Going to Spain to study my junior year, as glamorous as it might sound, was for me a desperate gambit. For one thing, my mother was violently opposed the idea and screamed at me in arguments about it that I couldn’t go because we didn’t have the money. For another, after my summer in Mexico, I didn’t have any illusions about how hard it was going to be for me in Madrid. I’d had to drop out of the study program in Guadalahara because it was too advanced for me—I’d had three fewer years of Spanish than the other Americans—and I would be in the same situation in Spain. Also, I knew just how prone I was to introversion, anxiety, and depression. But my major was Spanish, and, because I was too shy to really use the language, I wasn’t becoming fluent. If I was going to be a Spanish teacher like Britte, I knew I had to do something radical to remedy the situation. The only thing I could think of was to cannonball into the water so I would have to either sink or swim.
We sailed to Le Havre in France on a small Italian ship called the Aurelia. Most of the passengers were high school students returning to their native countries after a year in the U. S. as exchange students—but sixty of us were bound for Madrid from all the various branches of the University of California. Spain was still a fascist country at the time, under the heel of the dictator Franco. The previous year, two Americans students had gotten into political trouble, jeopardizing the program—so it was decided that future students should have an “orientation” on a cruise ship to prepare them for what lay ahead.
Spain was an old world country back then, its customs from an earlier age. Life in a large city like Madrid was still like life in a village. You walked down street arm-in-arm with your girlfriends, met the eyes of the people you passed, smiled, and nodded a greeting. Whole families, as well as couples, went strolling in the evening. You stopped in open, stand-up “bars” where they served wine and “tapas”—appetizers like spicy potatoes and mussels, the floors littered with shells—or went to the “mesones,” cave-like cantinas where everyone clapped and sang to the rhythms of flamenco guitars. Every activity, whether standing in line in the post office or buying a pair of shoes, was a social event—a chance to visit and get to know people.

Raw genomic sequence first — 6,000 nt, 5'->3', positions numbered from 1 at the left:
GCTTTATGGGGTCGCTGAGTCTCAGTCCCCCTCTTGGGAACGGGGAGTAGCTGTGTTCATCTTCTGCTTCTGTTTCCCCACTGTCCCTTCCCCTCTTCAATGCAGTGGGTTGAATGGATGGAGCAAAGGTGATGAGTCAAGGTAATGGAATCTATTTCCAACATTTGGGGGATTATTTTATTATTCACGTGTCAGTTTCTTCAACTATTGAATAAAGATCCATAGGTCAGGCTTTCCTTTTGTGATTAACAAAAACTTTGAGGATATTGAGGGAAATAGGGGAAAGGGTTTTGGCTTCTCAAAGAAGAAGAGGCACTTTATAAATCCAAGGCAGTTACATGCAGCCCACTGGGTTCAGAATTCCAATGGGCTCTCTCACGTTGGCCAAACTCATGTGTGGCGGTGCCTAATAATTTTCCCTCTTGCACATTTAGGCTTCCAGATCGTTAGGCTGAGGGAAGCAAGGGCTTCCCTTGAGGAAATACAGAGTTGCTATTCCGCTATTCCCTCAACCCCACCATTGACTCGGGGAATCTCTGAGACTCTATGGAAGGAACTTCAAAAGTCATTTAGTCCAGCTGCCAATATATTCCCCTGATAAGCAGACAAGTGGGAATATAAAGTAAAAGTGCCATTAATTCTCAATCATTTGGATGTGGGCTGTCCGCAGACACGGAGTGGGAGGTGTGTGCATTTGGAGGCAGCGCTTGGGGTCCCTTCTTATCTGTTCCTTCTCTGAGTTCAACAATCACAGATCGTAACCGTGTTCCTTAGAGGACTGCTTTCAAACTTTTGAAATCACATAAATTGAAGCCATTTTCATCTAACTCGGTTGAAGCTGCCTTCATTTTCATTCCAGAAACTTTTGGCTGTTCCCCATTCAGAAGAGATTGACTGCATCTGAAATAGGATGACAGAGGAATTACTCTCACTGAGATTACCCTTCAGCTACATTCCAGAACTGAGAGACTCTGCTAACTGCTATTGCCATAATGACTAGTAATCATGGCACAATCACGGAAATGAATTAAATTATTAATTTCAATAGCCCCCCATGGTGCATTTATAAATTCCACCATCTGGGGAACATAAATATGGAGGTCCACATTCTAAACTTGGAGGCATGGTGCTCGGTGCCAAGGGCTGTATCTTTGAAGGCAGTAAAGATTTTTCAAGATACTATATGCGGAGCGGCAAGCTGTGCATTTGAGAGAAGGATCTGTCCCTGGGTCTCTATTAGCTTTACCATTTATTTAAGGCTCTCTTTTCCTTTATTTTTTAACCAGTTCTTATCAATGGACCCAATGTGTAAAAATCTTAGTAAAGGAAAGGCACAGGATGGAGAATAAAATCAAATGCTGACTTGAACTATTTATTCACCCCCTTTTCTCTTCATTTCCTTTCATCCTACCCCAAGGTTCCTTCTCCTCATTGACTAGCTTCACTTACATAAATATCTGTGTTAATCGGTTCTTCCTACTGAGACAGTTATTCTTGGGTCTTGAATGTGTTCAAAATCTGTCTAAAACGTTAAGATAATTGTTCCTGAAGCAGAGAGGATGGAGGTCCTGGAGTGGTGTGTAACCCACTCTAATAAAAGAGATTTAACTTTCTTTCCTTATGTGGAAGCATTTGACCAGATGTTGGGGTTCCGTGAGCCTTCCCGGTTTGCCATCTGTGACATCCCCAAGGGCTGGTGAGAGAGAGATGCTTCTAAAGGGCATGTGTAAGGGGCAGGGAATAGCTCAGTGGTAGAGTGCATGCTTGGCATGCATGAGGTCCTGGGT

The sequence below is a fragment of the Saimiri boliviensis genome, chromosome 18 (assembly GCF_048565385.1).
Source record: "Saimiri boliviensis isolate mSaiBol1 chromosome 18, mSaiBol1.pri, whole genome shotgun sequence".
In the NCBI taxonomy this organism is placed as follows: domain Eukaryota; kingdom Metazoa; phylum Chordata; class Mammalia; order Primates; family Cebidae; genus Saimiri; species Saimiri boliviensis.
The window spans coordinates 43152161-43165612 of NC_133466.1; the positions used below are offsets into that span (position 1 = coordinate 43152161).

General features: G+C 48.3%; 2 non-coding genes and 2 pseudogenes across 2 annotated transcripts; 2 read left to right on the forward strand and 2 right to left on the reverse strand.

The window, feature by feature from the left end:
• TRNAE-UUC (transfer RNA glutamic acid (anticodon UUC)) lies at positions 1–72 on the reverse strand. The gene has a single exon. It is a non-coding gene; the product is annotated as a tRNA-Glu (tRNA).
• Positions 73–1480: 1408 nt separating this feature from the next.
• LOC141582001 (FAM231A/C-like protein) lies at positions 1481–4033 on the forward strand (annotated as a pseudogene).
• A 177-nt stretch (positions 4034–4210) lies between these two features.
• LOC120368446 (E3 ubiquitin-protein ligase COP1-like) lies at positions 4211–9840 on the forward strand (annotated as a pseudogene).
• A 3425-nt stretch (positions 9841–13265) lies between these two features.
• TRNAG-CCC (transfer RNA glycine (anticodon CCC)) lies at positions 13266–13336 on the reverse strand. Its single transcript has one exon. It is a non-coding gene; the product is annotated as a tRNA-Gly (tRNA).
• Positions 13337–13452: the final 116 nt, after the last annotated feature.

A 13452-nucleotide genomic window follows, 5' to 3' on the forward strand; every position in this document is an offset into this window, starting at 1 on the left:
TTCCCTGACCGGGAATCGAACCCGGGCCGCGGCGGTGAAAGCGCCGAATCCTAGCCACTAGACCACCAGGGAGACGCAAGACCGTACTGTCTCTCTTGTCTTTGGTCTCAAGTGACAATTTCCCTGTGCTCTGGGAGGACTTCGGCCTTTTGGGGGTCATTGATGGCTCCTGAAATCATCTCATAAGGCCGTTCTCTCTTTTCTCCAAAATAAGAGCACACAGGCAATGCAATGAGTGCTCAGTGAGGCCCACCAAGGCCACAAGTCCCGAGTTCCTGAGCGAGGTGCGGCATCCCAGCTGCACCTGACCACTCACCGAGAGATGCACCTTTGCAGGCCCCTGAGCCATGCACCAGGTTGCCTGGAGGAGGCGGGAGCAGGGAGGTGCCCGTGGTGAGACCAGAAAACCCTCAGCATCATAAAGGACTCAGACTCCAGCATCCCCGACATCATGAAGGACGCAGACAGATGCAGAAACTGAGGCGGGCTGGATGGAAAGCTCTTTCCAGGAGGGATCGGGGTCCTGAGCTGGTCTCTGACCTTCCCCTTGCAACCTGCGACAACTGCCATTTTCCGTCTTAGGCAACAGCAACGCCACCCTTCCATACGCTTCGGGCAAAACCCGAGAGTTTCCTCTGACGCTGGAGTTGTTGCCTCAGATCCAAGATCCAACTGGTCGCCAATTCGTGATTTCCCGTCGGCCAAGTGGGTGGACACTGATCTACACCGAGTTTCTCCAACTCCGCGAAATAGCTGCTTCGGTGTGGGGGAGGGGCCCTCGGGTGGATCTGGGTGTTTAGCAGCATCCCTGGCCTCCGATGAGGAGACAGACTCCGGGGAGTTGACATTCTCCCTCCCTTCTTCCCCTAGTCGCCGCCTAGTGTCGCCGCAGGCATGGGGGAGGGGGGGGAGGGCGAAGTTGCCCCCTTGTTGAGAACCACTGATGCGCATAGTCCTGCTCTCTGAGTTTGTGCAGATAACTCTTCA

I lived in a boarding house that occupied two floors of an old apartment building—with thirty other women, all of them Spanish except for my American friends Ella and Wendy. I slept on a rickety bed that folded out of a cabinet in a narrow room I shared with two Spanish roommates. We ate in the communal dining room, daintily cutting up all our fruit, including bananas, with a knife and fork. Our meat was rationed, so we had to count our “albondigas”—the meatballs we helped ourselves to from serving platters. After the “comida” at 2:00, it was siesta time—all the shops, even the banks, closed—but rather than nap, the Spanish girls piled onto each other’s beds for a talk fest. There were only two bathrooms, with no tubs, just showers, and since water was rationed too, we had to make our ablutions brief.
When we came back after an evening out, we had to clap for the “sereno,” an elderly night watchman—there was one for every few city blocks—to raise him from the nearest bar; he let us into our apartment building with a huge ring of keys and accompanied us up to our floor in a precarious glass elevator. Lovers had a hard time finding a place to make out; they’d soon be sent on their way by the serenos.
I remember: the blue, non-absorbent toilet paper and the flurry of cockroaches scrambling for the corners whenever I snapped on the bathroom light; the tiny creampuffs with souring cream that Ella and I bought, anyway, from the pastry shop on the corner; the café a half a mile away where they served “tortillitas” (pancakes), the only place in the city that did; the bar across the street where I habitually downed a jigger of cognac before exams.
Weekends we took side trips to historic towns, like Toledo, Segovia, and Salamanca. When I think of Spain, I think of waking up in a pension, leaning over a wrought-iron balcony above a courtyard full of sunlight and flowers…walking out at dawn up narrow cobbled streets past vendors with their burros and carts.